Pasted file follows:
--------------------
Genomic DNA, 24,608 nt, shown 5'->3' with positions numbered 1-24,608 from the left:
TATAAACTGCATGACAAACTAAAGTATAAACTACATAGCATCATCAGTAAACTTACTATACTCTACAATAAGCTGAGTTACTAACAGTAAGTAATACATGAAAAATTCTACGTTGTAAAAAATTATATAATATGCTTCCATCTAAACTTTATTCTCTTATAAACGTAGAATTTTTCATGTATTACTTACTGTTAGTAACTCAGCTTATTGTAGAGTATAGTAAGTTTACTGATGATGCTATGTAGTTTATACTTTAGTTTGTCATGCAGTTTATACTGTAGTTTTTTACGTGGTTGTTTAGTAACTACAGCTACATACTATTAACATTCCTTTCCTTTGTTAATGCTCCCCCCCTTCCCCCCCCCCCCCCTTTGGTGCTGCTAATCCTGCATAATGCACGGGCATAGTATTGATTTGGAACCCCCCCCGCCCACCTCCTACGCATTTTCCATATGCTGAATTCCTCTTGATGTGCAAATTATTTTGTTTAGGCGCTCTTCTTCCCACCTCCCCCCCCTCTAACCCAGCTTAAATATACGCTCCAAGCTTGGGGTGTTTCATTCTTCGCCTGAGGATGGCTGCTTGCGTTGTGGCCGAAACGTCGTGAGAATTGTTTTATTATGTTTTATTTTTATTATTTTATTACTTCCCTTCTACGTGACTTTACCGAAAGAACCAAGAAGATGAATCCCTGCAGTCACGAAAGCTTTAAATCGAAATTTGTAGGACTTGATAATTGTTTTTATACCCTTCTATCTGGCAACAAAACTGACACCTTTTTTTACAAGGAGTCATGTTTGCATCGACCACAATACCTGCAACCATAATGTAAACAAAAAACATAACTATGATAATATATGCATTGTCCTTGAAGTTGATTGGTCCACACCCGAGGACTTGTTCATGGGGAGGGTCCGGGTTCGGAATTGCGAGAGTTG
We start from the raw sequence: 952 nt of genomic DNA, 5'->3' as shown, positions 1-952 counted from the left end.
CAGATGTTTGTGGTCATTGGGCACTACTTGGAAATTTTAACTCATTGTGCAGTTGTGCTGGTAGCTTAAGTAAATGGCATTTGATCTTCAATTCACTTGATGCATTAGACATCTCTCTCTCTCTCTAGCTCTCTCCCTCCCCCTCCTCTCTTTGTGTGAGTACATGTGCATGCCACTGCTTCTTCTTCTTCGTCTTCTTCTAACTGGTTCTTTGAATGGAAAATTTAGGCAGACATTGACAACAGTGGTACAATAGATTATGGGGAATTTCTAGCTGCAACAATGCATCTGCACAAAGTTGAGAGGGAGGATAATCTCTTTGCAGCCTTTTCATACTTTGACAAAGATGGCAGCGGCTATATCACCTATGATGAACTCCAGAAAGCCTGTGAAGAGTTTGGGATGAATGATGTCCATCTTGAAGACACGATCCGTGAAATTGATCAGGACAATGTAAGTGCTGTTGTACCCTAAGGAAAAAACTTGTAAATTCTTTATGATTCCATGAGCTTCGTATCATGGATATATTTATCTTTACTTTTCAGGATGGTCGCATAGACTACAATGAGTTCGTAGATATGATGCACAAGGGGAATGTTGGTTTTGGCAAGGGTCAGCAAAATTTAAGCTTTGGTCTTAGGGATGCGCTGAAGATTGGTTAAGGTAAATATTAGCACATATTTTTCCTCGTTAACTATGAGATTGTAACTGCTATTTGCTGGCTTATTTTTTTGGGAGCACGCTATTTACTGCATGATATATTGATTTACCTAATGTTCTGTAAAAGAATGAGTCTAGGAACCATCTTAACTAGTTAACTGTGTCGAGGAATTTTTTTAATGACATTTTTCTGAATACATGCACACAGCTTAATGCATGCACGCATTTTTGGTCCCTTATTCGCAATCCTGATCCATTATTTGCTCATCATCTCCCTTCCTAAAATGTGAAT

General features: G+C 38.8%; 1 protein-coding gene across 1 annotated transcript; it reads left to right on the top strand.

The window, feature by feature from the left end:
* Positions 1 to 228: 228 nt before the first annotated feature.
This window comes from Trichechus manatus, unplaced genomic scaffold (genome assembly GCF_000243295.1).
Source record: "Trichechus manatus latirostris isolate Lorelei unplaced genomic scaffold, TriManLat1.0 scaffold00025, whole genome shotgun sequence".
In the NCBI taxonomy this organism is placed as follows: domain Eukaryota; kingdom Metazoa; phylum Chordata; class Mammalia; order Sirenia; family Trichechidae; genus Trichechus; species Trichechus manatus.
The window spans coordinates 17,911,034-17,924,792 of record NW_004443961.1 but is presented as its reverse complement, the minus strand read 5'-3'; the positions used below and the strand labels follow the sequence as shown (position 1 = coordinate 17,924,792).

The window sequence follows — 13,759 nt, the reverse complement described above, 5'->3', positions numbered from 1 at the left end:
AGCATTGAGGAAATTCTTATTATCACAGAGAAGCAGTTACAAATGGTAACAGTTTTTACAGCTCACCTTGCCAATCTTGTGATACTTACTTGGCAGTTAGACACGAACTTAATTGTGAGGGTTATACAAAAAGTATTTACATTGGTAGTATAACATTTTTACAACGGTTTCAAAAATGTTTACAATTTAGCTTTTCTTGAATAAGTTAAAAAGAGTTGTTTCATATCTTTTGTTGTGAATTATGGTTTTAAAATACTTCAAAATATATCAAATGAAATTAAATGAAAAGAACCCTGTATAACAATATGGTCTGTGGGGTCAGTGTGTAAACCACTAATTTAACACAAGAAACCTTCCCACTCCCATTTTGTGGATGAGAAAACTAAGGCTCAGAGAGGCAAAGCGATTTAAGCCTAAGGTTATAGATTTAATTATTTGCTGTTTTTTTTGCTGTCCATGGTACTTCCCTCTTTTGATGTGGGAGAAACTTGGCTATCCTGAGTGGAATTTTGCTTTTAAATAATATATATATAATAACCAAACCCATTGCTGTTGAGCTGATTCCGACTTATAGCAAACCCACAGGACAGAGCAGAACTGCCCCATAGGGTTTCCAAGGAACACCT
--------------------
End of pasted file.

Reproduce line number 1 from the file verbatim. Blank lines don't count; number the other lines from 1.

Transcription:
Genomic DNA, 24,608 nt, shown 5'->3' with positions numbered 1-24,608 from the left: